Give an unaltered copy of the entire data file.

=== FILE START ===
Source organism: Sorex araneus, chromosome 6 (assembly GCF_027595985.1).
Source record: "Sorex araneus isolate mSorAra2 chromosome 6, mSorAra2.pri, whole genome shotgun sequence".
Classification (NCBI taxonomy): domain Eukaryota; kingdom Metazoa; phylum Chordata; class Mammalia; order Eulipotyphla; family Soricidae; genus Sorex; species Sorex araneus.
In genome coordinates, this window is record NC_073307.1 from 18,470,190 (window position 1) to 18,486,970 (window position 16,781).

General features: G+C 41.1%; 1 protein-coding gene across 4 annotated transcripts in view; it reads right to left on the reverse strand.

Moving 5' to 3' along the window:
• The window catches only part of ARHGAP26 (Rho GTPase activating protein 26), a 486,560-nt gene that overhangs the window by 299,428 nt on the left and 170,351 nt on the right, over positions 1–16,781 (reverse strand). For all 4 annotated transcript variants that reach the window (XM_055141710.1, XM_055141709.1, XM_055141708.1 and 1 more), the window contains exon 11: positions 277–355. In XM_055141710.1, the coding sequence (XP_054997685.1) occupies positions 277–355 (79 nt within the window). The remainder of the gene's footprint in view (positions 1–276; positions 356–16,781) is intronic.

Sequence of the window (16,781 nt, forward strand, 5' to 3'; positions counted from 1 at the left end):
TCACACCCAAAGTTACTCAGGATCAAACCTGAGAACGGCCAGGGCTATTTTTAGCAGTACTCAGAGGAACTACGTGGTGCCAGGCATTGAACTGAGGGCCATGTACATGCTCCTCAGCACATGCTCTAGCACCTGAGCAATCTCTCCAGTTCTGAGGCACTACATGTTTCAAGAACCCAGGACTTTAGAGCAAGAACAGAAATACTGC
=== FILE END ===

Source organism: Sorex araneus, chromosome 6 (assembly GCF_027595985.1).
Source record: "Sorex araneus isolate mSorAra2 chromosome 6, mSorAra2.pri, whole genome shotgun sequence".
Classification (NCBI taxonomy): domain Eukaryota; kingdom Metazoa; phylum Chordata; class Mammalia; order Eulipotyphla; family Soricidae; genus Sorex; species Sorex araneus.
In genome coordinates, this window is record NC_073307.1 from 18,470,190 (window position 1) to 18,486,970 (window position 16,781).

General features: G+C 41.1%; 1 protein-coding gene across 4 annotated transcripts in view; it reads right to left on the reverse strand.

Moving 5' to 3' along the window:
• The window catches only part of ARHGAP26 (Rho GTPase activating protein 26), a 486,560-nt gene that overhangs the window by 299,428 nt on the left and 170,351 nt on the right, over positions 1–16,781 (reverse strand). For all 4 annotated transcript variants that reach the window (XM_055141710.1, XM_055141709.1, XM_055141708.1 and 1 more), the window contains exon 11: positions 277–355. In XM_055141710.1, the coding sequence (XP_054997685.1) occupies positions 277–355 (79 nt within the window). The remainder of the gene's footprint in view (positions 1–276; positions 356–16,781) is intronic.

Sequence of the window (16,781 nt, forward strand, 5' to 3'; positions counted from 1 at the left end):
TCACACCCAAAGTTACTCAGGATCAAACCTGAGAACGGCCAGGGCTATTTTTAGCAGTACTCAGAGGAACTACGTGGTGCCAGGCATTGAACTGAGGGCCATGTACATGCTCCTCAGCACATGCTCTAGCACCTGAGCAATCTCTCCAGTTCTGAGGCACTACATGTTTCAAGAACCCAGGACTTTAGAGCAAGAACAGAAATACTGC